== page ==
Apply for a grant – Be a Great Lakes Guardian

Ontario is calling on not-for-profit community groups, youth groups, schools, First Nations and Métis communities and other local groups to help protect and restore their part of the Great Lakes by applying for a Great Lakes Guardian Community Fund grant. The fund, now in its fourth year,supports community projects with a direct environmental benefit such as:

  • planting trees
  • creating rain gardens
  • restoring wetland habitat
  • controlling invasive species
  • cleaning up a beach or shoreline
  • naturalizing stream banks and shorelines.
You can get a grant of up to $25,000 for your project. Smaller projects are also encouraged. This year’s fund will award $1.5 million in total for eligible projects. Since 2012, $4.5M has been awarded to 221 community-based projects.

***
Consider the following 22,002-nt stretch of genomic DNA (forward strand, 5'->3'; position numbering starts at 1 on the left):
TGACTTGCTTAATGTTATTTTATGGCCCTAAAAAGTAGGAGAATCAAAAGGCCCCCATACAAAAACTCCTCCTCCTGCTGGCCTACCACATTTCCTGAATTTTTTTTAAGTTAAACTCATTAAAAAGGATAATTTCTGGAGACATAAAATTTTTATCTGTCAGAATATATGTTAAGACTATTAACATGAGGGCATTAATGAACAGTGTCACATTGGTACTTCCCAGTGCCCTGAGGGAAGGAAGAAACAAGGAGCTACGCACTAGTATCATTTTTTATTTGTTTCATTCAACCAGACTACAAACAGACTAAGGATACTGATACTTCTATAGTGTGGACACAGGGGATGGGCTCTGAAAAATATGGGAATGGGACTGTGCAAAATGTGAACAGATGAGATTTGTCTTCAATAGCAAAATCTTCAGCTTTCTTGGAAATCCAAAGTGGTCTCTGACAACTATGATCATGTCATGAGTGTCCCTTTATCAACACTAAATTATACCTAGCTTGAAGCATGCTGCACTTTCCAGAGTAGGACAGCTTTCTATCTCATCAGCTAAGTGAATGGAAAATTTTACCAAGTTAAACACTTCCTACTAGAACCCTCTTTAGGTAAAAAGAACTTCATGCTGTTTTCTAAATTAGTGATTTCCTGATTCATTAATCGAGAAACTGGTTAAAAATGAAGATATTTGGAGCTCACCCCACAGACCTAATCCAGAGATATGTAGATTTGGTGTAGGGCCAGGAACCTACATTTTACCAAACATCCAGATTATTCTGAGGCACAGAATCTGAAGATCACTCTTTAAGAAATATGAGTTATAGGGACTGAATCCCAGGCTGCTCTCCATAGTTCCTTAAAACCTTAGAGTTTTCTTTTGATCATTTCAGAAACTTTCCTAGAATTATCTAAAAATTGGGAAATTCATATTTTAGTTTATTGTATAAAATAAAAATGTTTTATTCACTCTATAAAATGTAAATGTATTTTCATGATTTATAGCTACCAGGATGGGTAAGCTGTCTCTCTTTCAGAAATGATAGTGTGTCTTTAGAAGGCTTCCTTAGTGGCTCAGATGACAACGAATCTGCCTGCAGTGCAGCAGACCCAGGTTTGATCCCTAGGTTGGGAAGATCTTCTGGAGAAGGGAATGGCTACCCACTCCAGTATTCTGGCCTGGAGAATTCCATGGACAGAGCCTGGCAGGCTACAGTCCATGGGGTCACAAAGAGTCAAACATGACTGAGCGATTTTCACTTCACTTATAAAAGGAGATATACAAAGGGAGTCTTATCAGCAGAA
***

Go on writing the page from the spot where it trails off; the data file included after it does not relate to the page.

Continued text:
Projects must be completed by February 2017. Visit for the step by step instructions on “How to apply” and download the application form. Applications will be accepted until October 23, 2015

Ecological Restoration on Belle Isle

Have you taken a trip to Belle Isle lately? If not, it’s about time you did! The Michigan Department of Natural Resources has initiated an extensive ecological restoration program at Belle Isle with support from Friends of Detroit River. Some of the projects include:

  • Blue Heron Lagoon restoration, while linking some of the waterways surrounding the island, providing fish, frogs, turtles and snakes with a place for spawning and growth
  • Invasive species control, including phragmites, reed canary grass, and Japanese knotweed
  • South Fishing Pier improvements

For more information, check out an interactive map and interviews with WDET’s Sandra Svoboda, as she takes a tour of the east end of Belle Isle with Sam Lovall, project manager for Friends of the Detroit River.

Get Involved!

From tree plantings and clean ups, to advocacy and education programs, CLICK HERE to find out how you can be involved with protecting and enhancing the Detroit River.